Roy Moore-connected foundation's back pay to Senate candidate, second mortgage raise questions

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The Foundation for Moral Law took out a second mortgage to pay Moore about $500,000 in back pay as it was losing a big

As the Foundation for Moral Law fought - unsuccessfully - a lawsuit against it by a firm that helped the nonprofit raise money, the organization with ties to U.S. Senate candidate Roy Moore took out a second mortgage on its Montgomery building to pay Moore years of back pay, federal court filings and Montgomery County probate records showed.

Meanwhile, it remains unclear years later who paid the $465,000 judgement against the foundation because the organization has not filed its taxes since 2014 and didn't report the payment in its most recently filed tax returns.

Kayla Moore, Moore's wife and head of the foundation, did not return calls from AL.com seeking comment.

After Moore was removed as Chief Justice of the Alabama Supreme Court in 2003 for refusing to remove a Ten Commandments statue from the Alabama Judicial Building, the foundation headed by his wife viewed the controversy as a fundraising opportunity, according to court documents. It hired InfoCision, an Ohio-based firm that got its start in fundraising for Christian organizations, to help the foundation seek donors.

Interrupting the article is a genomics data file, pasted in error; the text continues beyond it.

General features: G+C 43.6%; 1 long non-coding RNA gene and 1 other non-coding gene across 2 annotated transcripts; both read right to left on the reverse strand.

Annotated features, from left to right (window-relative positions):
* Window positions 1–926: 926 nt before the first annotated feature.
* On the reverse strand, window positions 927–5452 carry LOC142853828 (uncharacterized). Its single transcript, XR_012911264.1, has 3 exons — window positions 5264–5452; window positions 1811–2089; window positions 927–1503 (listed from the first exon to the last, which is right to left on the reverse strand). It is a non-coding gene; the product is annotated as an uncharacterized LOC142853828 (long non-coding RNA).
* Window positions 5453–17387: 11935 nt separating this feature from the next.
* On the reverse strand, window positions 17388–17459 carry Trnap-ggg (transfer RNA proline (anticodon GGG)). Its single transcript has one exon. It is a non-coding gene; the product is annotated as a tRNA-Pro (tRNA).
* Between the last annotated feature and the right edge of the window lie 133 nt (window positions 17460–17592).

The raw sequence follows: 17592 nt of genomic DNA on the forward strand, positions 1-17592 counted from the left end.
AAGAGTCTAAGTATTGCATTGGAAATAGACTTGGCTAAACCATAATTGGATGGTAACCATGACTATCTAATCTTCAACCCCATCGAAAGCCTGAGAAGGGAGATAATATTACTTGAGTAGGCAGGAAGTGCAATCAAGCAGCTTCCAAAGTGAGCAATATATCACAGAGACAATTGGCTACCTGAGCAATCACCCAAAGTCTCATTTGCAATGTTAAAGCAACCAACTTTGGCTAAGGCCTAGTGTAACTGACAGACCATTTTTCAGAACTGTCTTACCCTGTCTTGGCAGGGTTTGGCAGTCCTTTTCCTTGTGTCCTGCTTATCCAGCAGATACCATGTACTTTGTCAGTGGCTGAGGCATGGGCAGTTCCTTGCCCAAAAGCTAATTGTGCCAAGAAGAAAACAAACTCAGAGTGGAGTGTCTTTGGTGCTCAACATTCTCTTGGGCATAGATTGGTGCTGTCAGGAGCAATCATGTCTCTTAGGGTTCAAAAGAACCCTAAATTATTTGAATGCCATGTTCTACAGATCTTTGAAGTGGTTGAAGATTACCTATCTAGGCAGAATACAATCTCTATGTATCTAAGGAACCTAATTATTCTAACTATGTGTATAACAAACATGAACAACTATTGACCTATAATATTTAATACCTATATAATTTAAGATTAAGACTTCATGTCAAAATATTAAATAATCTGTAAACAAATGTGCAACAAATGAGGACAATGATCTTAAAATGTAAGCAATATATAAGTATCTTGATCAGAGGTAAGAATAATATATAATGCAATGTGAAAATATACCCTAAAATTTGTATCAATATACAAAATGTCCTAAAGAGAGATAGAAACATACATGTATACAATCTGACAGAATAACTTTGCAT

But InfoCision sued the foundation in 2008 for breach of contract for not paying its bills. The court case lasted five years, with a judge ultimately ruling that the foundation was on the hook for more than $465,000.

But as the lawsuit was playing out, the foundation took out a second mortgage on its Dexter Avenue building in August 2011 for $367,000 to pay Roy Moore, who was then the foundation's president.

That amount roughly mirrors $348,000 that an Ohio jury originally ordered the foundation to pay to Infocision just six months later.

As the judgement increased after years of court wrangling, so too did the second mortgage and money owed by the foundation to Roy Moore.

In December 2011, the foundation upped the second mortgage to $498,000. Two months later, a federal judge agreed with InfoCision's request to add nearly $120,000 in pre-judgement interest, increasing the judgement to more than $465,000.

InfoCision acknowledged in 2013 that the foundation paid the judgment, but the foundation did not reflect the payment in its tax returns for 2013 or 2014 -- the latest year the foundation filed.

Because the judgement is not in the foundation's tax records, it's unclear whether the organization paid it directly or if Moore a third party did so.

Moore is in a runoff with incumbent Sen. Luther Strange in the Republican special election fill Jeff Sessions' seat. Shortly after he resigned as chief justice for a second time in April, Moore announced his candidacy for the seat. He came in first during last month's special election but failed to reach the 50 percent plus one vote threshold to win the GOP nomination outright.

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Article Roy Moore-connected foundation's back pay to Senate candidate, second mortgage raise questions compiled by Original article here